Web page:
Statistics: Red Rock Canyon 1 mile, Blakiston Falls 3.2 miles, Bullhead Lake 6.2 miles.
I wish we had had one more day in Canada and Waterton, for, of course, the day that we left for Montana and the Glacier National Park was a beautiful one.
As we were leaving the Prince of Wales hotel, the staff suggested two very short walks that were not far from the hotel and would fit into our trip back to the US, to the community of Many Glacier within Glacier National Park. We took their suggestion and would fit three shorter walks into this day: two in Canada and one in the US! Then, just as we were driving away from the hotel, and much to our surprise, a bear sauntered across the road right in front of us!
The trailheads for the two Canadian walks could be reached from the same parking area, so we drove to a car park along the Red Rock Canyon Parkway. There was no doubt as to why the canyon was named “Red Rock”.
This short trail took us up one side of the canyon’s stream, across a bridge and back down the other side. An impressive sight was Anderson Peak, towering above us, before returning to the trailhead.
We were then able to walk to the trailhead for the second, short hike to Blakiston Falls. This enjoyable walk offered several stunning views, including one of Mount Blakiston.
Blakiston Falls was quite a torrent of water tumbling down the mountainside. A series of steps had been added so tourists could check out the falls.
Once back in the car we drove on to Montana, again crossing the international border at Chief Mountain, but going south this time. As we approached Many Glacier’s Swiftcurrent Lake, we were amazed at the beauty of the US portion of this national park in the high mountains of northern Montana.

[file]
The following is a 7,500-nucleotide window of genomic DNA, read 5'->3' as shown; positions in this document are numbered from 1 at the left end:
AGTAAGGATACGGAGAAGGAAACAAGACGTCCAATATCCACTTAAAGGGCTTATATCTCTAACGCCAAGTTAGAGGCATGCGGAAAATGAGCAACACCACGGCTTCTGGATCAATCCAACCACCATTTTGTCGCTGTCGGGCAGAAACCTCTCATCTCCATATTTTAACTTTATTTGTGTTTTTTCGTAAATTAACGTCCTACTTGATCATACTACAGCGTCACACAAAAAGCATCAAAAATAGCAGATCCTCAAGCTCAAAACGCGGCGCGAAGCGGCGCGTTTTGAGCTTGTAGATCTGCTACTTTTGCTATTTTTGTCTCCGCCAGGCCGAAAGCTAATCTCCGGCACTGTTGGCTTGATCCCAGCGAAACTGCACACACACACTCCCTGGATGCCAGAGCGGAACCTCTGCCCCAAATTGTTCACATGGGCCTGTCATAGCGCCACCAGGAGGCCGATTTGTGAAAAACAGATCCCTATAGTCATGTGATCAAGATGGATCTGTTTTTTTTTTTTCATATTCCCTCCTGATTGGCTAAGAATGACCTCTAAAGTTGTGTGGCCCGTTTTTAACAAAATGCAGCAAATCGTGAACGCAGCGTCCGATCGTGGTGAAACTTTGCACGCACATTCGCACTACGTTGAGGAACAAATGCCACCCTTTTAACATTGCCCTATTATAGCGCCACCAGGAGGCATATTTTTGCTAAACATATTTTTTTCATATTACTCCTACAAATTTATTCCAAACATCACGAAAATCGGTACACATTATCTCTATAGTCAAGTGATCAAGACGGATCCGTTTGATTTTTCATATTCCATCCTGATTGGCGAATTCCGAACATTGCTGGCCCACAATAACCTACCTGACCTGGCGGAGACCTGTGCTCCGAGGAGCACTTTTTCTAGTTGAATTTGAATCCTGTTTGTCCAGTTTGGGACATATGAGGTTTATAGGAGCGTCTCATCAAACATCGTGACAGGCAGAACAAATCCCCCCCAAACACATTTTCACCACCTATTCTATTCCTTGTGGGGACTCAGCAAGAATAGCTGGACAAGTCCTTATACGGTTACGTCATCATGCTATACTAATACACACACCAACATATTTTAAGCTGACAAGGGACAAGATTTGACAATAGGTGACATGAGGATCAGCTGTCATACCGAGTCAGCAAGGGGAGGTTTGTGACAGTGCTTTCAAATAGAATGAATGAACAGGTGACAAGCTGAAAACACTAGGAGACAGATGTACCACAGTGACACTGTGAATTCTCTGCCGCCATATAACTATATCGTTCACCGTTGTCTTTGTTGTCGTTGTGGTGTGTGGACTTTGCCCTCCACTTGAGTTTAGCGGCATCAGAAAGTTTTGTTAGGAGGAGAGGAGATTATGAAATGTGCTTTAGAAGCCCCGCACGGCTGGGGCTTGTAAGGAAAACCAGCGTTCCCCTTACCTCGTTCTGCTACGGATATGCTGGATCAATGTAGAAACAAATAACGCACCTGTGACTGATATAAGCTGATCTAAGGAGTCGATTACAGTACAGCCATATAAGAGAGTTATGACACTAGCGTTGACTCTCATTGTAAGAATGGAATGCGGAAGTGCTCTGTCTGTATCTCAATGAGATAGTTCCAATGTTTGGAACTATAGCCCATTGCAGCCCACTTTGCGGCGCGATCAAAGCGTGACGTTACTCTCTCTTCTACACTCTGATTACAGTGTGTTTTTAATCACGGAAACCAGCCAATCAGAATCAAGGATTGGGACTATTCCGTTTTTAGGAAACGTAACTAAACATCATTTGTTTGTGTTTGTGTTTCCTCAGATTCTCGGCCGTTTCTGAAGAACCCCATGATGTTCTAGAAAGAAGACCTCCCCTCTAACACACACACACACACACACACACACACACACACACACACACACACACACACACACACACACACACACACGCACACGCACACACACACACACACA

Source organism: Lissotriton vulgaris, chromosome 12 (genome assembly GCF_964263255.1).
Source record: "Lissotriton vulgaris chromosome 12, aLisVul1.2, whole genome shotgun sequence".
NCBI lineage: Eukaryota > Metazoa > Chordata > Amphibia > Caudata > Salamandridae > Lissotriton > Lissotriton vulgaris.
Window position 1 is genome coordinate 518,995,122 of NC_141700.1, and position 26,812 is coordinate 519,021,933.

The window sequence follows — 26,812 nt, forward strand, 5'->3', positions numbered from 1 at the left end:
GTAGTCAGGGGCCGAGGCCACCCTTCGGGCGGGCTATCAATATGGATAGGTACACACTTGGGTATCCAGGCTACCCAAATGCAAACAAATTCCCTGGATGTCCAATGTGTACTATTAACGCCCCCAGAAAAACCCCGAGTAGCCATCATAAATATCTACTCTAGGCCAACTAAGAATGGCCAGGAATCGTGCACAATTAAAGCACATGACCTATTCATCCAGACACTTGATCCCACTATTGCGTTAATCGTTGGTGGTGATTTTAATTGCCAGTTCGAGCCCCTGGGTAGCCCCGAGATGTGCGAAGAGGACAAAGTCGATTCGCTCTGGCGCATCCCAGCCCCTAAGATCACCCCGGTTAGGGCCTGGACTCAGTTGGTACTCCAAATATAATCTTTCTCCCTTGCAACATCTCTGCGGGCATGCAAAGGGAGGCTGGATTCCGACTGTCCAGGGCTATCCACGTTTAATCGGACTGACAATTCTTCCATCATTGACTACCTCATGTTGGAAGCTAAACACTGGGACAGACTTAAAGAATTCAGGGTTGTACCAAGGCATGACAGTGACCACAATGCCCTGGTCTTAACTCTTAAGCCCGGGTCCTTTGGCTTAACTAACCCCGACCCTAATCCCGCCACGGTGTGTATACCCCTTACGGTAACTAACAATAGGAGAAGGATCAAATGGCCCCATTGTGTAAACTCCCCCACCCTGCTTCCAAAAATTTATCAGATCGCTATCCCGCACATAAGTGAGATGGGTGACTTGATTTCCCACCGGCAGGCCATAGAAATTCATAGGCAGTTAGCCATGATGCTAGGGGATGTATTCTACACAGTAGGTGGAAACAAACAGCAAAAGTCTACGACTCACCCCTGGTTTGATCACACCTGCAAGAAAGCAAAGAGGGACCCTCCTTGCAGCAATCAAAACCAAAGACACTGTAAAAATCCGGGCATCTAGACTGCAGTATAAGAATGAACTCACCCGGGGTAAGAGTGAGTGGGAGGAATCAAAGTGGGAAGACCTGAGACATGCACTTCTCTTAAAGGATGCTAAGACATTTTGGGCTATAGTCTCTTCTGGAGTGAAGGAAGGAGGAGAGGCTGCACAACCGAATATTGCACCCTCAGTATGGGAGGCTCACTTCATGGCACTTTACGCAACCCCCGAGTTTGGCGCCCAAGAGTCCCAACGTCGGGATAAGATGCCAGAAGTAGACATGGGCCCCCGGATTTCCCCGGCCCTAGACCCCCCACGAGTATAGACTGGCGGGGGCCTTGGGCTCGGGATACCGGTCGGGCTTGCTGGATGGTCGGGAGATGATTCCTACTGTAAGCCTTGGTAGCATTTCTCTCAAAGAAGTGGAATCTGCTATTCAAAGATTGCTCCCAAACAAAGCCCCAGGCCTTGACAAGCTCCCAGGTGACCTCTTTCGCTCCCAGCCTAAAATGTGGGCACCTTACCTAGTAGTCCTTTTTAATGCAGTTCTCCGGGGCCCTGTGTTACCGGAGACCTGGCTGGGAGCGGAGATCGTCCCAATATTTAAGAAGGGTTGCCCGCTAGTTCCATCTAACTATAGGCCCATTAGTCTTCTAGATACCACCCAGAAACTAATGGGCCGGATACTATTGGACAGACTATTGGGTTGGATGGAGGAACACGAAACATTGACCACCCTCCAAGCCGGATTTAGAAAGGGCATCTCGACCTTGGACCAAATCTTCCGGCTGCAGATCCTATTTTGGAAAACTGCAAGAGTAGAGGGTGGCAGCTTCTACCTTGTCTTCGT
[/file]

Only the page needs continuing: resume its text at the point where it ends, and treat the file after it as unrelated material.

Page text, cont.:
Our motel at Many Glacier, the Swiftcurrent Motor Inn, was a clean and basic lodging, but with the advantage of putting us in the middle of fantastic hiking in every direction! We dropped off our belongings and, with several hours before dinner, immediately began exploring the area. We decided to walk to the base of Swiftcurrent Pass at Bullhead Lake. This hike would pass three lakes, the first being Fishercap Lake.
For the first portion of the hike, we walked with a woman who had decided to stop here just to read for the afternoon. We soon bid her goodbye and continued up the valley. A couple hikers about fifty feet in front of us started to wave their arms wildly and told us to stop. They had just seen a grizzly bear in the bushes directly ahead of our location. Standing still and with hands on our bear spray, we kept up a noisy chatter so as to not surprise the bear. After several minutes, the other hikers indicated they had seen the bear retreat and we could continue.
Reaching Red Rock Lake we were treated to the lovely Red Rock Falls.
Bullhead Lake, the largest of the three lakes on this trail, was at the end of the valley. By the time we reached this lake, Swiftcurrent Pass was not far off but the day was getting late and we did not attempt it – although I wish we had.
As we returned to the trailhead, we again came upon the woman who had spent the day reading at Fishercap Lake. She could not wait to show us a video she had taken while enjoying her peaceful afternoon. She had had a front-row seat observing several moose wading in the lake, oblivious to (or ignoring) her presence. As mentioned previously, I always miss out on the moose sightings!